Salesian Old Boys Collect Memories in Book

We Were Brothers

By Fr. Mike Mendl, SDB

No doubt, one of the primary activities at any reunion is the telling and retelling—and perhaps the embellishing—of stories of glorious days past. Well, some of the days may have not been so glorious. But those stories get told too.

At one of the annual reunions of the Salesian Old Boys, it seems that someone suggested that our stories should be collected. And George Stanton and Spencer Boudreau undertook to do the collecting and the editing. Their work, which is truly the work of many hands, has come to excellent fruition in We Were Brothers: The Stories of Salesian Seminarians Who Followed a Dream, edited by George and Spencer and containing contributions from 33 former Salesians and two present Salesians (yours truly was asked to present Don Bosco in the “front matter,” and Fr. Joe Occhio offers a memory of Br. Joe Traina). There is also a short essay on the Preventive System taken from the website of the Australia-Pacific Province. The communications office of the SUE Province assisted with photos.

George and Spencer divided the contributions into 10 sections, opening with “Don Bosco and the Salesian Way” (what I just called the “front matter”) and ending with “The Legacy” (as you might expect, what some of the contributors took from their seminary experience). In between come the chronological phases of formation: junior seminary, novitiate, and college (with some practical training included); and topical subjects: the coadjutor brothers, extracurriculars, “The Lighter Side,” and “Unforgettable” (tributes to personal heroes).

Many dozens of half-tone photos (147 of them, according to the publisher) are interspersed: people, places, events. These have been culled from personal collections, old yearbooks, and an archive in New Rochelle. The cover photo of the Don Bosco College community of 1963-1964 will impress with its sheer number of seminarians and faculty (as well as offering possible hours of fun trying to identify them).

The blurb on the back cover gives a fair summary of the contents: “The book poignantly captures the joy and exuberance of these men as they moved through their days in junior seminary to their formative experiences as novices and young religious at Don Bosco College. The various contributors speak frankly about not only the convictions that initially drew them to a religious life, but also the sadness, anger, and disappointment they felt when leaving it. Just as often these men can spin a yarn so funny that it’ll leave little doubt as why each author expresses common gratitude for the brotherhood that still unites them.”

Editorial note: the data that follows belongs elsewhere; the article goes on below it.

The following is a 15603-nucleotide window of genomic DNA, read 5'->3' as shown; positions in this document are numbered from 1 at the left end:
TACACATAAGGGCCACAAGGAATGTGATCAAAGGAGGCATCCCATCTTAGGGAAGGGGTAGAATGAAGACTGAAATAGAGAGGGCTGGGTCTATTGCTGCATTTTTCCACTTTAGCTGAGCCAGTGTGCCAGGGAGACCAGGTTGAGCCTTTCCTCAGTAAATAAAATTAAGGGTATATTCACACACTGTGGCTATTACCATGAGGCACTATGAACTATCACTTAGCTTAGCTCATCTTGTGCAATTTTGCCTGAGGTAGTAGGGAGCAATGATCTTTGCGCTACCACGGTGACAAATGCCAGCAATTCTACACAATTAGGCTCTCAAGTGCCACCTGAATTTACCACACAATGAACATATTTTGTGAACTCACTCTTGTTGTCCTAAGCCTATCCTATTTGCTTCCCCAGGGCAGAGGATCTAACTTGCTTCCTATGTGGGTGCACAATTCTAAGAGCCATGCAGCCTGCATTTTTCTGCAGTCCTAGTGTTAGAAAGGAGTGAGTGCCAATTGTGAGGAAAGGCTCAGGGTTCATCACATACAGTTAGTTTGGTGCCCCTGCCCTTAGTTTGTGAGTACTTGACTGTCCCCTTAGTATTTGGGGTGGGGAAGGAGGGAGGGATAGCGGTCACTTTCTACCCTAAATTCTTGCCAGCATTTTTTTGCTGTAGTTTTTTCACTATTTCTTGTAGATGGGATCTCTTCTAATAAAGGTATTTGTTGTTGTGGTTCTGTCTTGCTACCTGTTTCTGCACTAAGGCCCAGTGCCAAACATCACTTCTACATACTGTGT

The memories cover the gamut of Salesian formational experience, almost all of them well told. One memoirist remembers a DBC teacher telling him he could write; and that’s true of many of these essayists. Those who have shared these experiences—often with these very brothers—will recognize many of the names, most of the places, the practices, the attitudes, the feelings, the atmosphere, even some of the specific events of those times so many years ago (from the 1950s to the 1970s). They include a lot of excitement, some monotony, many praises, some complaints. It’s real life—at least as lived in the seminary in days of yore—vividly narrated.

We Were Brothers will prove to be a valuable source for future historians of the Salesians in the U.S. and perhaps of religious life in the U.S. Best of all, it’s a “fun read” for any Salesian or former Salesian; perhaps also for friends of the Salesians.

The 280-page paperback is handsomely designed with a large, easily readable typeface. There are occasional errors—misspelled names, some erroneous dates (including that of my novitiate)—but nothing that can’t be fixed easily should a second printing be called for.

We Were Brothers may be ordered online at Amazon and is also available as an eBook through Kindle. The ISBN is 978-1-55059-382-2. The eBook is free of charge with Kindle Unlimited and the paperback costs $15.99. Royalties will be donated to a charity designated by the Salesian Old Boys.

Editor's Note: The majority of this article with the exception of where to purchase the book is from the original book review when We Were Brothers was first published. Additionally, the book can only be purchased through Amazon and not through the publisher as originally referrenced prior to correction.

February 10, 2022 - 12:15pm

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